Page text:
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April 22. 2013 9:12PM

Malt beverage Mojo has Liquor Commission concerned


 


Irokos, which makes Mojo, wants to sell a New Hampshire version of the malt beverage containing 5.9 percent alcohol. It is sold in other states with 7 percent alcohol. 

The State Liquor Commission has scheduled a public hearing next month on whether to authorize sale of a malt beverage that is sold in bottles that the commission's enforcement staff says look too much like spring water bottles.

Irokos Group LLC of Boston wants approval for food store sale of three flavors of its Mojo malt beverage.

Mojo is packaged in slim plastic containers that some say make it look more like high-end "designer" water bottles than an alcoholic beverage container.

"I think it's a very bad perception of the product," said Sidiki Fadika, a principal in Irokos Group. "It's a new concept plastic bottle; we're trying to make it convenient to walk around with at parties and on dance floors for night clubs."

Fadika says his company is thinking "outside the box" by importing the product, which is made and packaged in Canada.

Mojo is sold in Massachusetts, Vermont and seven other states, with an alcohol content of 7 percent.

But in New Hampshire, 7 percent alcohol content makes the product a malt liquor, which takes it off the convenience store and supermarket shelves and sweeps it into the state liquor stores.

Irokos wants to sell a New Hampshire version of Mojo containing 5.9 percent alcohol so that it qualifies as a malt beverage, rather than a malt liquor. That would make the product available at any market or mom and pop variety store with a license to sell beer.

The product is a new entrant into the flavored malt beverage category that is sometimes referred to as alcopop for the sweet flavorings added to capture a younger market.

Fadika compares his product to some of the flavored malt beverage category leaders.

"We compete with Smirnoff Ice and Mike's Hard Lemonade, we want to be next to (them) on the shelves," Fadika said, explaining his decision to lower the alcohol content to qualify the product for sale in convenience stores.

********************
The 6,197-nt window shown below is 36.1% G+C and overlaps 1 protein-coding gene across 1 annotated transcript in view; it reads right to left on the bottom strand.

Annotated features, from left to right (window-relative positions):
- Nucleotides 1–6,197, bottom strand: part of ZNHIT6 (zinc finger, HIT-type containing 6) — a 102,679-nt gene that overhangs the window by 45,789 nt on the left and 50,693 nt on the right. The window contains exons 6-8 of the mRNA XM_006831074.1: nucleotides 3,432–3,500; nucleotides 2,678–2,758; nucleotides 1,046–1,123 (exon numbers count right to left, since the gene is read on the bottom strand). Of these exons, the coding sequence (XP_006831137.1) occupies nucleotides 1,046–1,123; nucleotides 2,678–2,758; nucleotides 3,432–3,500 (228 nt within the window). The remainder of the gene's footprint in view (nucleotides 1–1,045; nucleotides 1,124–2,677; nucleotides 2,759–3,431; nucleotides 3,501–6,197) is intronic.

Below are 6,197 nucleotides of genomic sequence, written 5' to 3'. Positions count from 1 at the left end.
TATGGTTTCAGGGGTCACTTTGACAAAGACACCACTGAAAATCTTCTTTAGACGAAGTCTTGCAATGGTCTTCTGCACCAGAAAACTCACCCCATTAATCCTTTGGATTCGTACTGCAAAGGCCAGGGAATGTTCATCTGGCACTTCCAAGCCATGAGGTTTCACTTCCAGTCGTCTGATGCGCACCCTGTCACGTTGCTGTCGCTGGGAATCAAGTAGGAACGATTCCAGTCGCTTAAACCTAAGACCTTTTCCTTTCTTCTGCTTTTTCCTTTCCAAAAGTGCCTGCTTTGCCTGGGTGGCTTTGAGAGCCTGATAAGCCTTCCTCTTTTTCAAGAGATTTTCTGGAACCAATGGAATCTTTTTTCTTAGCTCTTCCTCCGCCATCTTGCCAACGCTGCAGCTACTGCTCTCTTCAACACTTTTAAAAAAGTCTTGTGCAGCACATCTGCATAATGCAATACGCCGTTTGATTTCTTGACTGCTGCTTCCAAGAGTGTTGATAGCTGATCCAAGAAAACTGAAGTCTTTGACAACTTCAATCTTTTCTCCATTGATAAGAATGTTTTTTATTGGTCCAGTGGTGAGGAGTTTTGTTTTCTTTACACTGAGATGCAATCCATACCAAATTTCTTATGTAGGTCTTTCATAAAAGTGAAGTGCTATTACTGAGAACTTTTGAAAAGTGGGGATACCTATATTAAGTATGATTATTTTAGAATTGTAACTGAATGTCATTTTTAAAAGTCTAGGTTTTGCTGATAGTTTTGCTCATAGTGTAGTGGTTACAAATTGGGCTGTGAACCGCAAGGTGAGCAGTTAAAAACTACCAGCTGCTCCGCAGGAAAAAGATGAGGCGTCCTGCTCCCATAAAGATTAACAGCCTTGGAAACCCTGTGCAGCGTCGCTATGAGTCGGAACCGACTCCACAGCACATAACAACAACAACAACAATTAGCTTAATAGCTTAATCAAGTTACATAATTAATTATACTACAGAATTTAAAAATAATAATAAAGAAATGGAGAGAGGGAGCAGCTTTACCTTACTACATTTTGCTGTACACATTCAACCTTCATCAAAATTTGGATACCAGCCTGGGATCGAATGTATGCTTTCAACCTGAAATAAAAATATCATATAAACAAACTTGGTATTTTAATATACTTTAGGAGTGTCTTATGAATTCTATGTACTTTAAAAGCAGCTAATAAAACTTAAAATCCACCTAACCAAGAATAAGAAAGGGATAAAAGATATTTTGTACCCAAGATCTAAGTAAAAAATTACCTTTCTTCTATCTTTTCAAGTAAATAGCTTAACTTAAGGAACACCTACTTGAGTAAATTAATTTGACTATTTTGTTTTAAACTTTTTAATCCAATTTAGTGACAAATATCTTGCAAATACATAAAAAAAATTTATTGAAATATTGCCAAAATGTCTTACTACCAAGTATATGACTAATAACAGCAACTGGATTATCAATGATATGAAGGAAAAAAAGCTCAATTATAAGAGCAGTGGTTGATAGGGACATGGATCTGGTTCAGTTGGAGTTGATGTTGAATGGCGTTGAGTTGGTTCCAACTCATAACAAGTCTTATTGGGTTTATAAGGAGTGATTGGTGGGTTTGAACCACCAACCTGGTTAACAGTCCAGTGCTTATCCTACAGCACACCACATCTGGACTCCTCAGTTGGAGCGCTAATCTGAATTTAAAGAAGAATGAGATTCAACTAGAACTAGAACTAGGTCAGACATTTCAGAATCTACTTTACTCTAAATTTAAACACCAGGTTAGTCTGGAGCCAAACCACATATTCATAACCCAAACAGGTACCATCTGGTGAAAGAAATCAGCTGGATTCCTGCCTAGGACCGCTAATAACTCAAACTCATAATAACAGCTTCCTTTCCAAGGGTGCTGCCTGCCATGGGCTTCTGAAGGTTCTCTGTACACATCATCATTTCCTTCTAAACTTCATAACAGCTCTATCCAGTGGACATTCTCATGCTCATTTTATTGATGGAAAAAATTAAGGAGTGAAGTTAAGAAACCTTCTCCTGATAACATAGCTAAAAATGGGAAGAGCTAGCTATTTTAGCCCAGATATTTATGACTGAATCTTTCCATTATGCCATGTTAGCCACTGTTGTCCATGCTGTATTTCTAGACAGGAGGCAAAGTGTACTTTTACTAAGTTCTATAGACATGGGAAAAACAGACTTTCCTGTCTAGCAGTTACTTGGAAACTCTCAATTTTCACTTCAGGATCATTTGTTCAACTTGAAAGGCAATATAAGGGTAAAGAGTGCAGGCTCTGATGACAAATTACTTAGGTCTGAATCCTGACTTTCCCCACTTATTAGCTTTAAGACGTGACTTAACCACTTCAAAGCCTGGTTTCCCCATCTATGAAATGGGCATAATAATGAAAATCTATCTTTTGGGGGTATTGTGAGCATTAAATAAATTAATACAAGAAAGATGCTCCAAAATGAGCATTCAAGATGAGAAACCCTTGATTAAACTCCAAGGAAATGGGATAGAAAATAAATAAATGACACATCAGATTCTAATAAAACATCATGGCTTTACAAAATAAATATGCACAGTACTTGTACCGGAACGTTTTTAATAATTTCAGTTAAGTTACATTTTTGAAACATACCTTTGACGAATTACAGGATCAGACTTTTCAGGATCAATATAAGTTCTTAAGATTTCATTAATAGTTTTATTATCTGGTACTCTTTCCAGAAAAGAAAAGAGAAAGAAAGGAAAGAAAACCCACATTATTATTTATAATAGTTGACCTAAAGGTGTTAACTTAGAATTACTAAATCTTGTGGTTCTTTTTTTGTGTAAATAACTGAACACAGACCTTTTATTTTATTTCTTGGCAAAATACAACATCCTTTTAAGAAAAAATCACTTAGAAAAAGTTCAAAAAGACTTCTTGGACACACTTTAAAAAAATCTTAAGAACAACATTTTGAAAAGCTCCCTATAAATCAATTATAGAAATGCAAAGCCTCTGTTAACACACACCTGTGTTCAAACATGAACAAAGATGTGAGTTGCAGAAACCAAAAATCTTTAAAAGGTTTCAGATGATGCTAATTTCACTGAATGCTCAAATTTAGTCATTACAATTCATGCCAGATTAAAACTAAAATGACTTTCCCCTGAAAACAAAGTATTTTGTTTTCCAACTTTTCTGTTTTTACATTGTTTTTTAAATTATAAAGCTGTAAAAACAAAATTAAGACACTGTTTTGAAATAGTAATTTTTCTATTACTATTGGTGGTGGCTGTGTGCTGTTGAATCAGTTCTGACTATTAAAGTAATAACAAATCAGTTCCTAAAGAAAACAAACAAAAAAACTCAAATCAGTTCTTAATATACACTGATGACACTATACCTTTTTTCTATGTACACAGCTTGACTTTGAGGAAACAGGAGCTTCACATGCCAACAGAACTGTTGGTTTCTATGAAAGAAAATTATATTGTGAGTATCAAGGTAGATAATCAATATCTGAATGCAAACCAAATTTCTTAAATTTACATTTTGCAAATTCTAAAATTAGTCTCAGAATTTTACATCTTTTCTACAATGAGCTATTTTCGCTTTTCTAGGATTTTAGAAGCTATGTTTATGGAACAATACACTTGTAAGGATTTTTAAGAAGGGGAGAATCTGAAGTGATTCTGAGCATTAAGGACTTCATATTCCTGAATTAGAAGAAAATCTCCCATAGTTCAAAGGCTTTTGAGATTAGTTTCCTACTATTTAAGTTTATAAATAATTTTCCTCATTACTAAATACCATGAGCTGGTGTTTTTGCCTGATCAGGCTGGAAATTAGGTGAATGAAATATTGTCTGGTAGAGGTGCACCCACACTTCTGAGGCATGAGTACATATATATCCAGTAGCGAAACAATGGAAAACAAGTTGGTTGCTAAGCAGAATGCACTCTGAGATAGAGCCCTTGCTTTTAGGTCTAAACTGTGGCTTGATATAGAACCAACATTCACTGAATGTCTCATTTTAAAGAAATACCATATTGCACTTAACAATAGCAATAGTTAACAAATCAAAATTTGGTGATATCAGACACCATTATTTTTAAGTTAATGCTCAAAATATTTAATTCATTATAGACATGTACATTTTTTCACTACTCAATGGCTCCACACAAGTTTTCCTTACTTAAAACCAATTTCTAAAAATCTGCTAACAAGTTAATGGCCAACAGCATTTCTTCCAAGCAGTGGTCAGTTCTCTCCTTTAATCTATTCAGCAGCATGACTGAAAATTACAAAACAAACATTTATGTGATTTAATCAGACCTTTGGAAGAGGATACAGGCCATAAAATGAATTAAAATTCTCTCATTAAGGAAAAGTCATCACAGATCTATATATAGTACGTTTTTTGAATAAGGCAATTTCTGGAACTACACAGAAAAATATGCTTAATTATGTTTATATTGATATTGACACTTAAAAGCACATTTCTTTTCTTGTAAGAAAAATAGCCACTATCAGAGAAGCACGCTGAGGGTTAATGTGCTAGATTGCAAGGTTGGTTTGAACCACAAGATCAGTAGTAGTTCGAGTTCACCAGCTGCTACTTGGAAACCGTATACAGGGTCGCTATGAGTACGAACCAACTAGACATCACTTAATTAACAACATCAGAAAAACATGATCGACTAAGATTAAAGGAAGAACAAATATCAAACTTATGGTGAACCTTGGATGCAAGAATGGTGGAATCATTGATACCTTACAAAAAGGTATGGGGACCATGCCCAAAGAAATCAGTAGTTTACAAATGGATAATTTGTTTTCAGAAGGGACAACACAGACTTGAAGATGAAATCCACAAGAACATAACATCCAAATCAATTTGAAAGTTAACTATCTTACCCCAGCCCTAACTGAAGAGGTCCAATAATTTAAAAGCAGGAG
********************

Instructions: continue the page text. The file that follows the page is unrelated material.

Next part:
The state Liquor Commission's Division of Enforcement said it opposes sale of the product because, in addition to being sold in containers that look like water bottles, " the products are clear liquid, resembling water."

Fadika says his brand is being targeted unfairly, and that its composition and bottle styles are not intended to encourage illegal use.

"Anybody can pour beer in a soda bottle and drink it in a public area; shampoo comes in a plastic bottle, do we want to ban shampoo?" he said.

The application Irokos filed with the commission is for Mojo-branded malt beverages with tropical fruit, strawberry kiwi and fruit punch flavoring.

Fadika calls the product "refreshing" and says he runs a responsible company that markets to responsible drinkers.

"I am frustrated that people are trying to give it a bad image for something so simple," he said. "This product is the same as Smirnoff Ice."

Flavored malt liquors suffered a binge of bad publicity a few years ago when another product, Four Loko, came under Food and Drug Administration scrutiny for its use of additives included caffeine in beverages that ranged from 5 percent to 12 percent alcohol, depending on the jurisdiction. The beverage was reformulated more than two years ago.

The liquor commission will decide after the public hearing whether to overturn the recommendation from the enforcement division and permit the sale of the beverage in New Hampshire.

wsmith@unionleader.com


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